Sunday, September 26, 2010
Accused pastor crusaded against homosexuals - CNN.com
Accused pastor crusaded against homosexuals
By John Blake, CNN
Two men accuse Bishop Eddie Long of sexual "coercion"
Long has built a reputation for ministering to young men
Long publicly condemned homosexuals
Pastor's spokesman says Long denies the allegations
Editor's note: CNN's John Blake first covered Bishop Eddie Long as a religion reporter for the Atlanta Journal-Constitution.
Atlanta, Georgia (CNN) -- As Bishop Eddie Long poked through a salad in his church office one summer day in 1999, he shot a weary look at a person ticking off his ministry's successes.
His Atlanta megachurch had already reached 25,000 members. He had been invited to the White House, built a global television ministry and drove around town in a luxury automobile.
But Long told the visitor who had come to write about him that the pressures of being a high-profile pastor could be brutal.
"You don't want any of this," he said in a raspy baritone as he shook his head. "You don't want any of this ..."
Long didn't get more specific about those pressures.
Today, the 57-year-old minister, known for his public crusades against homosexuality, faces serious allegations.
On Tuesday, two young men who were members of Long's New Birth Missionary Baptist Church filed lawsuits claiming he used his position as their spiritual counselor to coerce them into sexual relationships.
See PDF of lawsuit filed by Maurice Robinson
The men -- Anthony Flagg, 21, and Maurice Robinson, 20 -- allege Long used a private spiritual ceremony to mark a "covenant" between them, with both becoming his "spiritual son."
See PDF of lawsuit filed by Anthony Flagg
Flagg alleges that Long then used that relationship to take him on overnight trips where they shared a bedroom and engaged in kissing, masturbation and "oral sexual contact."
Robinson, who claimed Long engaged in oral sex with him, said the pastor would cite Scripture to justify their relationship.
"We categorically deny the allegations," Art Franklin, Long's spokesman, said in a written statement. "It is very unfortunate that someone has taken this course of action."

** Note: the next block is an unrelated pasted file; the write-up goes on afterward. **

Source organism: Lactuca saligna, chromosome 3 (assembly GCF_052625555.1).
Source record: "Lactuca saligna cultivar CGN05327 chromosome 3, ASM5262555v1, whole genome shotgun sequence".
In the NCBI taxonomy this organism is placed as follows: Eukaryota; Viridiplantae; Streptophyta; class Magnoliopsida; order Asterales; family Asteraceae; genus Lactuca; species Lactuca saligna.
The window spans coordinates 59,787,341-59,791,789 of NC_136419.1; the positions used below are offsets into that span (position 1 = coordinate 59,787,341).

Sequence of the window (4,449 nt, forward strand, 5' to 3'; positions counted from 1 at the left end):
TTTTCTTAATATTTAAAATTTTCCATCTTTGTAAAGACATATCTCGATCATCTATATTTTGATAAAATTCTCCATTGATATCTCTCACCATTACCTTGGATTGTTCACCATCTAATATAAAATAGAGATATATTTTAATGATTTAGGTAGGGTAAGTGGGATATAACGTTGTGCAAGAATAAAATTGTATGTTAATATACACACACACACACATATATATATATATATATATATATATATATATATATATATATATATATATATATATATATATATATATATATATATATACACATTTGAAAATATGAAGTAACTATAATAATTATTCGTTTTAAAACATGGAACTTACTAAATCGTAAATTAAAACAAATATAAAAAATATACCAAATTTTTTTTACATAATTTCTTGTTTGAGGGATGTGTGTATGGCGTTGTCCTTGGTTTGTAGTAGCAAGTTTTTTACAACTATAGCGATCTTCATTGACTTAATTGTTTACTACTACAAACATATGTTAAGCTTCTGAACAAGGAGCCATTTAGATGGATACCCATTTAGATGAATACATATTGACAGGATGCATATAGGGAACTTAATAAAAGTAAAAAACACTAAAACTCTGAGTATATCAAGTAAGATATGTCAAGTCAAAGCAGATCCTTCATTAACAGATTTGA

Franklin said "our law firm will be able to respond once attorneys have had an opportunity to review the lawsuit."
The men's lawyer, Brenda Joy (B.J.) Bernstein, would not make them available for comment.
Long's crusades against homosexuality
The allegations against Long run contrary to his public image.
He is a celebrity preacher in the black church world and a star in the evangelical world as well. His church is one of the largest in the country.
In the pulpit, Long seamlessly blends muscle and ministry.
He wears tight shirts that display his weight-lifter arms. He writes books such as "Gladiator, the Strength of a Man," that teach men how to be warriors for God. He says he has a special calling to reach out to men.
He's a married man who preaches about the sanctity of the union between a man and a woman. He denounces homosexuality. In 2004, he led a march in Atlanta against gay marriage. He once declared that his church had created a ministry that "delivered" people from homosexuality.
His public statements about gays and lesbians have helped reinforce homophobia in the black church, says Shayne Lee, a sociologist and author of "Holy Mavericks: Evangelical Innovators and the Spiritual Marketplace."
"The homophobic atmosphere he helped perpetuate," Lee said, could "come back to possibly harm him."
Long's controversial ministry
Long has been the center of public controversy before.
In 2005, the Atlanta Journal-Constitution reported that a charity Long created to help the poor and spread the Gospel had made him its biggest beneficiary.
An examination of the nonprofit's tax returns and other documents revealed that the charity provided him with at least amillion dollars in salary over four years, and the use of a $1.4 million home and the $350,000 Bentley.
A frequent critic of black preachers (he once said they "major in storefront churches"), Long responded by saying he was a CEO of a global business who deserved his lifestyle.
"You've got to put me on a different scale than the little black preacher sitting over there that's supposed to be just getting by because the people are suffering," Long said, explaining the compensation he received from his charity.
In 2007, Sen. Charles Grassley, R-Iowa, of the Senate Finance Committee, sent a letter to Long asking detailed questions about his financial operations. Long was one of six televangelists whom Grassley targeted.
After an initial flurry of publicity following Grassley's request, the investigation appeared to peter out.